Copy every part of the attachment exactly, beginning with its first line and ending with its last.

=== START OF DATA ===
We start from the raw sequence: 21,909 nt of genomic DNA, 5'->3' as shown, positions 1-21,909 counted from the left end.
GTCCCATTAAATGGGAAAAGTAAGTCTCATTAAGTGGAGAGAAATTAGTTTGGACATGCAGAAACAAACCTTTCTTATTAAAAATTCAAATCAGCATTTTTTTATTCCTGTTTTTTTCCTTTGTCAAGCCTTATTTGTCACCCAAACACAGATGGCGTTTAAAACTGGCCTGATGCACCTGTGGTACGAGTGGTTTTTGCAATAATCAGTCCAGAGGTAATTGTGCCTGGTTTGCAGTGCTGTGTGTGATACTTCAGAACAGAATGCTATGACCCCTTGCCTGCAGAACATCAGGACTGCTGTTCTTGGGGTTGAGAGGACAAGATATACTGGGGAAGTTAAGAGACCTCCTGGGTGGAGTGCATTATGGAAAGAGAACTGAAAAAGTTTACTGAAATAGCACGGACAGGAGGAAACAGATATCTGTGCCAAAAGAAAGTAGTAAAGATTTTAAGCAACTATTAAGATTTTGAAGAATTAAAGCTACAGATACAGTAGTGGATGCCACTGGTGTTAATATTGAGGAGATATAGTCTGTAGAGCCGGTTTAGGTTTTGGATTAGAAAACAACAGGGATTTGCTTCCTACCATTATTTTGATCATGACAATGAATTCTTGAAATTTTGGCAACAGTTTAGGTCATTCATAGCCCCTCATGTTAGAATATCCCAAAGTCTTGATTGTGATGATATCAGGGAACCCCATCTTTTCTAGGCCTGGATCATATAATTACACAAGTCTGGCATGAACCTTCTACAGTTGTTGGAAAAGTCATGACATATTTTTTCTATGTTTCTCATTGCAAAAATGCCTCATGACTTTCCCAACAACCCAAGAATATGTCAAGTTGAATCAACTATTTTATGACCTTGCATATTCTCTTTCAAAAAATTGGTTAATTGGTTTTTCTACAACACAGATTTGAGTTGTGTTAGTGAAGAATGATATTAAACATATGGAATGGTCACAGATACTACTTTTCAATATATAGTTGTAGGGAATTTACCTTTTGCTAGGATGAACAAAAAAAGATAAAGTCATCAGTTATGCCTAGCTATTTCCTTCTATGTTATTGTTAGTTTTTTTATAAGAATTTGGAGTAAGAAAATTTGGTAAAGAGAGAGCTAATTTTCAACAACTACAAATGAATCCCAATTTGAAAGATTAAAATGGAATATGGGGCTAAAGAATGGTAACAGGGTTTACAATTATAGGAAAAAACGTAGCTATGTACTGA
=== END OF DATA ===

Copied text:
We start from the raw sequence: 21,909 nt of genomic DNA, 5'->3' as shown, positions 1-21,909 counted from the left end.
GTCCCATTAAATGGGAAAAGTAAGTCTCATTAAGTGGAGAGAAATTAGTTTGGACATGCAGAAACAAACCTTTCTTATTAAAAATTCAAATCAGCATTTTTTTATTCCTGTTTTTTTCCTTTGTCAAGCCTTATTTGTCACCCAAACACAGATGGCGTTTAAAACTGGCCTGATGCACCTGTGGTACGAGTGGTTTTTGCAATAATCAGTCCAGAGGTAATTGTGCCTGGTTTGCAGTGCTGTGTGTGATACTTCAGAACAGAATGCTATGACCCCTTGCCTGCAGAACATCAGGACTGCTGTTCTTGGGGTTGAGAGGACAAGATATACTGGGGAAGTTAAGAGACCTCCTGGGTGGAGTGCATTATGGAAAGAGAACTGAAAAAGTTTACTGAAATAGCACGGACAGGAGGAAACAGATATCTGTGCCAAAAGAAAGTAGTAAAGATTTTAAGCAACTATTAAGATTTTGAAGAATTAAAGCTACAGATACAGTAGTGGATGCCACTGGTGTTAATATTGAGGAGATATAGTCTGTAGAGCCGGTTTAGGTTTTGGATTAGAAAACAACAGGGATTTGCTTCCTACCATTATTTTGATCATGACAATGAATTCTTGAAATTTTGGCAACAGTTTAGGTCATTCATAGCCCCTCATGTTAGAATATCCCAAAGTCTTGATTGTGATGATATCAGGGAACCCCATCTTTTCTAGGCCTGGATCATATAATTACACAAGTCTGGCATGAACCTTCTACAGTTGTTGGAAAAGTCATGACATATTTTTTCTATGTTTCTCATTGCAAAAATGCCTCATGACTTTCCCAACAACCCAAGAATATGTCAAGTTGAATCAACTATTTTATGACCTTGCATATTCTCTTTCAAAAAATTGGTTAATTGGTTTTTCTACAACACAGATTTGAGTTGTGTTAGTGAAGAATGATATTAAACATATGGAATGGTCACAGATACTACTTTTCAATATATAGTTGTAGGGAATTTACCTTTTGCTAGGATGAACAAAAAAAGATAAAGTCATCAGTTATGCCTAGCTATTTCCTTCTATGTTATTGTTAGTTTTTTTATAAGAATTTGGAGTAAGAAAATTTGGTAAAGAGAGAGCTAATTTTCAACAACTACAAATGAATCCCAATTTGAAAGATTAAAATGGAATATGGGGCTAAAGAATGGTAACAGGGTTTACAATTATAGGAAAAAACGTAGCTATGTACTGA